Re-defining Covenant

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wsw201

Puritan Board Senior
The way we define "covenant" is paramount in Covenant Theology. Deviations have significant consequences and can and do result in a "different Gospel".

The following ia a link to a very good article by Richard Phillips on the re-definition of covenant and its impact on the Law/Gospel, Covenant of Works/Covenant of Grace dichotomy resulting in another Gospel.

CLICK HERE for the article

[Edited on 5-15-2004 by webmaster]
 

C. Matthew McMahon

Christian Preacher
Phillips is no doubt following Neo-Presbyterianism, though he is helpful in overthrowing the "Wilson's" to some extent, he digs his own hole.


[quote:2bc9dde10c]
What we must not do, however, is presume regeneration or salvation.
[/quote:2bc9dde10c]

ERRRRRRR. Buzzer goes off. He departs from the Reformers and the Puritans here(YES the WCF), and quotes Hodge without quoting all of Hodge. Interesting to me that he did not quote the Reformers or Puritans. He kept the debate current. He did quote Witsius, but just basically in defining "covenant". He is following the post-awakenings theology on the issue of children. That stems from NOT following Witsius and the Reformation, but giving into a new form of presbyterianism that we are plagued with today.

Other than that typical theological mishap, it was OK.

I am working on a harmony of the WCF on this issue and the nature of the church - how they define the CoR and CoG and their relationship. They follow Turretin's outline.
 

wsw201

Puritan Board Senior
Though presumptive regeneration is interesting, I was wondering if anyone had come across the idea of an "inter-trinitarian covenant" (not the CoR) that was discussed in the article. Was he accurate in his assessment of what this covenant is and its implications regarding all covenants? I noticed in Leithart's chapter in the Knox Colloquy, he talked about a "Trinitarian Covenant".
 

JohnV

Puritan Board Post-Graduate
Wayne:
It is interesting that there is a similarity here with the views held by the Canadian Reformed Churches in the past. I don't think they have quite the same idea anymore, but their denial of an invisible church promotes the membership in the local church to an uncomfortable level for me. It may or may not have been their official policy, but it has been made clear to me by CanRC people that they did not recognize the invisible church; that the universal church was an existing body, manifested by their denomination.

(NOTE: In my area there exists the narrow line of CanRC churches, the ones that followed more closely the lines of demarcation between themselves and the other Reformed churches. I am not at all familiar with CanRC churches that have not taken that hardline view. )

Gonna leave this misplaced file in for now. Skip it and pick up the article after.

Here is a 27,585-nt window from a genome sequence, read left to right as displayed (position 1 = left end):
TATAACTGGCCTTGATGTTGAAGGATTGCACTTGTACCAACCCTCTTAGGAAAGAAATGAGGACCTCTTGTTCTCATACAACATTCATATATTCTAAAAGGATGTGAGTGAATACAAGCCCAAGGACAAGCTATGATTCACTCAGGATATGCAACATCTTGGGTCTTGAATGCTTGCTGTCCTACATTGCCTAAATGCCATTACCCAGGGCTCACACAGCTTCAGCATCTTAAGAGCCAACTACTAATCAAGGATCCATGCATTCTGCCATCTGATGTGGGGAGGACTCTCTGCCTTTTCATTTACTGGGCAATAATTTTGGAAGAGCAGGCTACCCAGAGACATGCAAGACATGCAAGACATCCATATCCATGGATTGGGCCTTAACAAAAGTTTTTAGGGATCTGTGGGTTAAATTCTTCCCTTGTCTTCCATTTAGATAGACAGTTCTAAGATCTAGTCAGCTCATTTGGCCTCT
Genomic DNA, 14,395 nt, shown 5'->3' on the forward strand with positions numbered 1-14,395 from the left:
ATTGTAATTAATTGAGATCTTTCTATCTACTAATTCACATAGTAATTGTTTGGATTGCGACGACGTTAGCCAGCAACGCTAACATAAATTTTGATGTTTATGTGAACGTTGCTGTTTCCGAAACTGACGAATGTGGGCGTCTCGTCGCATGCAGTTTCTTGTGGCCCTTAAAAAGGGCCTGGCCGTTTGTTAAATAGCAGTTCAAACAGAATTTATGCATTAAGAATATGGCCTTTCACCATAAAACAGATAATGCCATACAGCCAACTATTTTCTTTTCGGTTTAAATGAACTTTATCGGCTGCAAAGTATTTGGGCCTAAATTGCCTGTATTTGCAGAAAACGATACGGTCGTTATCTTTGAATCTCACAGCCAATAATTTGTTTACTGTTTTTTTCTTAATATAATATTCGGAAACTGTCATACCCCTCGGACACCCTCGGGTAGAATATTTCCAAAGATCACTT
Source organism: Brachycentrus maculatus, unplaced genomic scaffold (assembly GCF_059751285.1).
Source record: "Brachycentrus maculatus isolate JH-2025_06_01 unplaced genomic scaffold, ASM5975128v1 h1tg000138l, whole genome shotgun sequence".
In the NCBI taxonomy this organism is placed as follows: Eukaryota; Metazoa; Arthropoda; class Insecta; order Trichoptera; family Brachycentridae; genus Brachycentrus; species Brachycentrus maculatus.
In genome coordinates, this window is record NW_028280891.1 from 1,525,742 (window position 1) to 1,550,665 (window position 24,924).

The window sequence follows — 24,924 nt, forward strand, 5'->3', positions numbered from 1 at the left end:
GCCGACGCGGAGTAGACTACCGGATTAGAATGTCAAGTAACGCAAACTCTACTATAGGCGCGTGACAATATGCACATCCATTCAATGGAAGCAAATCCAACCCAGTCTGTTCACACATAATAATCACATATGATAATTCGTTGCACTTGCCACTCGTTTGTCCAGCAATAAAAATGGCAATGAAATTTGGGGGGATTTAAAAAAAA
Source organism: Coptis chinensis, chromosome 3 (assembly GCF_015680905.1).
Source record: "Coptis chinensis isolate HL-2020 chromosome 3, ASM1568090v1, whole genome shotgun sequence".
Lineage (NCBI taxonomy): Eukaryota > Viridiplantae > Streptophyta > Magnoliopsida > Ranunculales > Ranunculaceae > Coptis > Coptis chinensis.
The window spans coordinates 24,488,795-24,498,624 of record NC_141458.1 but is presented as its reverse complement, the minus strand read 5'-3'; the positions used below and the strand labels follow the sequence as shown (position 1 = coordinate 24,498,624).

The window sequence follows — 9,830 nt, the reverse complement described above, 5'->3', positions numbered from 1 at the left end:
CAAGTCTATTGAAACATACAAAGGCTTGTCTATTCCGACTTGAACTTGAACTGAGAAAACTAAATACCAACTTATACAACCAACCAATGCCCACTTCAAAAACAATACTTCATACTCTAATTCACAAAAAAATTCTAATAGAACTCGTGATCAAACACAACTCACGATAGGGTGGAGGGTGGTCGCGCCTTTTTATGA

Though it may not come from the same emphasis on analogy of covenants to the nature of the Godhead, yet the result tended to be the same, as I am given to understand: there is an overdue emphasis on church membership.

Though church membership is important, and though a right relationship with the authority of the church is important as well, it cannot be that one is automatically excluded from the Body of Christ on account of being excluded from the local assembly; it must be the other way around, namely that one is to be excluded from the local assembly when he shows determinativley that he is no longer of the Body of Christ, by failing to show the fruits of faith and rather showing fruits of unrighteousness. Notice, it must be both showings, and not just one. For many of us can go through times of unfruitfulness or backslidings, but return to our moorings and retain our faith. But an undue emphasis on local membership can create incidents of exclusion for lesser reasons. One can indeed be excluded, and regarded as a Gentile, on the basis of disagreement with the teachings of the church without investigation of the source of controversy. One just does not countenance allegations against an ordained person or body by one person, and no one else is willing to cross that "social" line.

Though our Book of Order requires allegations against elders to be in the order of not less than two witnesses, yet to simply assume bad intentions when one does raise an objection, without an effort to understand why the person objects, is also manifestly wrong. This requirement is only official, and not ministerial.

So what is only possible in our Reformed churches because of a dereliction of duty could at one time have easily become the rule in the Canadian Reformed Churches because of their view, or lack of it, of the invisible church. I was never a member in the CanRC, so I cannot say that this has actually happened.

The CanRC, however, is now taking a different path, which will eventually lead to a new approach concerning the invisible church. There is a need for consistency in recognizing members of other churches in other denominations as also being true members of the Body of Christ, which has direct ramifications on their doctrine concerning the invisible church. The Church is one body, manifested in at least two denominations. Thus, membership in the Body of Christ cannot be defined any longer by membership in the local body, whether a wide regional body or a narrower regional body. One denomination cannot any longer define membership in the universal church by membership in a temporal church by equating them.